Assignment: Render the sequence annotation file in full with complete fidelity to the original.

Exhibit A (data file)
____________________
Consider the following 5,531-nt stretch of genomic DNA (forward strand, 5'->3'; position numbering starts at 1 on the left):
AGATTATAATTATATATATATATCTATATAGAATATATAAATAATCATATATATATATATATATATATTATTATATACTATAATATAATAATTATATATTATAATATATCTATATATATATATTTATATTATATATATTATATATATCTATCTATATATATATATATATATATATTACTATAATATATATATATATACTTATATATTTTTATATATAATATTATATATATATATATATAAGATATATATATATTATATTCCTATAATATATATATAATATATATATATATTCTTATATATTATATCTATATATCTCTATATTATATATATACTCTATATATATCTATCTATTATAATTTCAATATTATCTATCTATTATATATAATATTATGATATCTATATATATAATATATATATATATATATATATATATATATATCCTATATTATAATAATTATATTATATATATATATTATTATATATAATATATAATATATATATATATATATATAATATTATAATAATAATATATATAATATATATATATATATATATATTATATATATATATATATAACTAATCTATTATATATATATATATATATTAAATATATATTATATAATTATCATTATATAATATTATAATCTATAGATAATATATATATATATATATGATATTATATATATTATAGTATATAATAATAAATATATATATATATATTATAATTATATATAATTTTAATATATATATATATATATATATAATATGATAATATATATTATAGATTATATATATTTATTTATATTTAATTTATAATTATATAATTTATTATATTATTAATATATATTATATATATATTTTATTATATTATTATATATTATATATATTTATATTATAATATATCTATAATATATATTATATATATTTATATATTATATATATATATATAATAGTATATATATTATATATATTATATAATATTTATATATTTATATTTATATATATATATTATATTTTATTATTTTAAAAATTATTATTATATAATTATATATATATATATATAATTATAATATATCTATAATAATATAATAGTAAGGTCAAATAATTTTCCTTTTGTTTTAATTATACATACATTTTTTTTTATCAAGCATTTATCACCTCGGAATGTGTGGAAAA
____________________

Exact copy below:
Consider the following 5,531-nt stretch of genomic DNA (forward strand, 5'->3'; position numbering starts at 1 on the left):
AGATTATAATTATATATATATATCTATATAGAATATATAAATAATCATATATATATATATATATATATTATTATATACTATAATATAATAATTATATATTATAATATATCTATATATATATATTTATATTATATATATTATATATATCTATCTATATATATATATATATATATATTACTATAATATATATATATATACTTATATATTTTTATATATAATATTATATATATATATATATAAGATATATATATATTATATTCCTATAATATATATATAATATATATATATATTCTTATATATTATATCTATATATCTCTATATTATATATATACTCTATATATATCTATCTATTATAATTTCAATATTATCTATCTATTATATATAATATTATGATATCTATATATATAATATATATATATATATATATATATATATATATCCTATATTATAATAATTATATTATATATATATATTATTATATATAATATATAATATATATATATATATATATAATATTATAATAATAATATATATAATATATATATATATATATATATTATATATATATATATATAACTAATCTATTATATATATATATATATATTAAATATATATTATATAATTATCATTATATAATATTATAATCTATAGATAATATATATATATATATATGATATTATATATATTATAGTATATAATAATAAATATATATATATATATTATAATTATATATAATTTTAATATATATATATATATATATATAATATGATAATATATATTATAGATTATATATATTTATTTATATTTAATTTATAATTATATAATTTATTATATTATTAATATATATTATATATATATTTTATTATATTATTATATATTATATATATTTATATTATAATATATCTATAATATATATTATATATATTTATATATTATATATATATATATAATAGTATATATATTATATATATTATATAATATTTATATATTTATATTTATATATATATATTATATTTTATTATTTTAAAAATTATTATTATATAATTATATATATATATATATAATTATAATATATCTATAATAATATAATAGTAAGGTCAAATAATTTTCCTTTTGTTTTAATTATACATACATTTTTTTTTATCAAGCATTTATCACCTCGGAATGTGTGGAAAA